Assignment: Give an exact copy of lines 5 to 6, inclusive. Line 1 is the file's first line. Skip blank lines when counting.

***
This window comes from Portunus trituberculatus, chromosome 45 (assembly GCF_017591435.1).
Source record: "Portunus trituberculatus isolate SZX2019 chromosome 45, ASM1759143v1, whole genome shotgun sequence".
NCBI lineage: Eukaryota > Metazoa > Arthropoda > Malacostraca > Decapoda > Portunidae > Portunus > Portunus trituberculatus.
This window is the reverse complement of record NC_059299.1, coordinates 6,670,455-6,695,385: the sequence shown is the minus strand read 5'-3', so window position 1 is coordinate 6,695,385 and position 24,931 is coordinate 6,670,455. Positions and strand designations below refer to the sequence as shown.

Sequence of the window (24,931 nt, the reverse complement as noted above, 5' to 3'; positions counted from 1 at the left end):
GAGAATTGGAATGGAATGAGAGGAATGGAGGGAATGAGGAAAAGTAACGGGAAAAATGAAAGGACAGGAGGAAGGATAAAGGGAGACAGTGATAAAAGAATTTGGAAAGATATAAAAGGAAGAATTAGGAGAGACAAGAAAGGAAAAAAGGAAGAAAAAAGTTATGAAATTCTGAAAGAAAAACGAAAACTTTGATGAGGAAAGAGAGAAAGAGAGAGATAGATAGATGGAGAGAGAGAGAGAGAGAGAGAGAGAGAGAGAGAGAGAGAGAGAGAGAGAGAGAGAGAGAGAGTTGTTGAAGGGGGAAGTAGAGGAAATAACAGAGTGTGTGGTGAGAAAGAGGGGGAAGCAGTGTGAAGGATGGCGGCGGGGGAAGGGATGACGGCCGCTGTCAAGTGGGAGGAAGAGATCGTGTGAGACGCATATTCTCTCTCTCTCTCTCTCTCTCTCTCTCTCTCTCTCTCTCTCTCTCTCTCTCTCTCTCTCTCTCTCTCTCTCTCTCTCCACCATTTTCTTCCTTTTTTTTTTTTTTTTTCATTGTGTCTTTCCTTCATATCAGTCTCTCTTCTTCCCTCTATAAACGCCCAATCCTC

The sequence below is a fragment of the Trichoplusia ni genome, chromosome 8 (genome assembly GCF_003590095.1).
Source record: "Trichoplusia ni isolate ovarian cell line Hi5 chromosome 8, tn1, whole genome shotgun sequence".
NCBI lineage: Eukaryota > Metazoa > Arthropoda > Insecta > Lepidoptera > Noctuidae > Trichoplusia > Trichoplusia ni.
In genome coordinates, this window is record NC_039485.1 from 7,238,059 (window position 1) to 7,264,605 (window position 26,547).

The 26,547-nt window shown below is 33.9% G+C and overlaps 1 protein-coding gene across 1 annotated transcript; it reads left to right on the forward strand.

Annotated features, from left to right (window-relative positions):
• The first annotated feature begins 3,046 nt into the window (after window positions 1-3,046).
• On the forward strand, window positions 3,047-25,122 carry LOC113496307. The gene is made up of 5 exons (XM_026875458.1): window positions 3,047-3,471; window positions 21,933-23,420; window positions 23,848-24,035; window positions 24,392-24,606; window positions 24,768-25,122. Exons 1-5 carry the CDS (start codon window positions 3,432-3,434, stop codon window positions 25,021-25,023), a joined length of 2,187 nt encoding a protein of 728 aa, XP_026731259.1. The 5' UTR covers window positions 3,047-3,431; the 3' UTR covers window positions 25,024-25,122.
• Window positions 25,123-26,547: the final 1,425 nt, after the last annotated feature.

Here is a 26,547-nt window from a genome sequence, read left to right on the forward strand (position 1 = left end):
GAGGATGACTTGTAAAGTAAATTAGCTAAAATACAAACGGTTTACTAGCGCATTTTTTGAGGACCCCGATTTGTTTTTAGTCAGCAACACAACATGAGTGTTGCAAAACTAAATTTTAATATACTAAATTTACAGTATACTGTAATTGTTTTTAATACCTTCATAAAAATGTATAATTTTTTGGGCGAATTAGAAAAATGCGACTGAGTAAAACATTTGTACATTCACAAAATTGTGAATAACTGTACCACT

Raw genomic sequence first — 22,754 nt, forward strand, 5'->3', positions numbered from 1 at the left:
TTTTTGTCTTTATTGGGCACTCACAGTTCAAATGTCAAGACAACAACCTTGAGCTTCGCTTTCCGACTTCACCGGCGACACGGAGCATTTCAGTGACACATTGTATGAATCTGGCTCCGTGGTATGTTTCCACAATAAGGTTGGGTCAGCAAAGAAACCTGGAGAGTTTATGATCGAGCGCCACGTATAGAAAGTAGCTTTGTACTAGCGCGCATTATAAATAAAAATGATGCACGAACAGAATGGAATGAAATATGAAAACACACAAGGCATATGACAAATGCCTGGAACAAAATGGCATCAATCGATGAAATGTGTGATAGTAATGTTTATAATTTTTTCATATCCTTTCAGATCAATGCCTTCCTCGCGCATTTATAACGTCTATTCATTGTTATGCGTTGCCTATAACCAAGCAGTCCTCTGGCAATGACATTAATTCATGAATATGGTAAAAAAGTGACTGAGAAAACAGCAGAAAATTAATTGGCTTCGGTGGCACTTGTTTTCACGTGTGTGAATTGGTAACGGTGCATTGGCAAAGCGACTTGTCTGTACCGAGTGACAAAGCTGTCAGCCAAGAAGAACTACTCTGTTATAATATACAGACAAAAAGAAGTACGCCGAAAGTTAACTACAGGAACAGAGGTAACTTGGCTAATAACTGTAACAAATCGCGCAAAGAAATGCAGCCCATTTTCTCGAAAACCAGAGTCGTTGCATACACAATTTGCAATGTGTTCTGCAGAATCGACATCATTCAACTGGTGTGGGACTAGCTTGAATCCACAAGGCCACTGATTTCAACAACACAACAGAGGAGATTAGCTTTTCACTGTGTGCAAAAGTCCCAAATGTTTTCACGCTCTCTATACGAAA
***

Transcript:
Sequence of the window (24,931 nt, the reverse complement as noted above, 5' to 3'; positions counted from 1 at the left end):
GAGAATTGGAATGGAATGAGAGGAATGGAGGGAATGAGGAAAAGTAACGGGAAAAATGAAAGGACAGGAGGAAGGATAAAGGGAGACAGTGATAAAAGAATTTGGAAAGATATAAAAGGAAGAATTAGGAGAGACAAGAAAGGAAAAAAGGAAGAAAAAAGTTATGAAATTCTGAAAGAAAAACGAAAACTTTGATGAGGAAAGAGAGAAAGAGAGAGATAGATAGATGGAGAGAGAGAGAGAGAGAGAGAGAGAGAGAGAGAGAGAGAGAGAGAGAGAGAGAGAGAGAGAGTTGTTGAAGGGGGAAGTAGAGGAAATAACAGAGTGTGTGGTGAGAAAGAGGGGGAAGCAGTGTGAAGGATGGCGGCGGGGGAAGGGATGACGGCCGCTGTCAAGTGGGAGGAAGAGATCGTGTGAGACGCATATTCTCTCTCTCTCTCTCTCTCTCTCTCTCTCTCTCTCTCTCTCTCTCTCTCTCTCTCTCTCTCTCTCTCTCTCTCTCTCCACCATTTTCTTCCTTTTTTTTTTTTTTTTTCATTGTGTCTTTCCTTCATATCAGTCTCTCTTCTTCCCTCTATAAACGCCCAATCCTC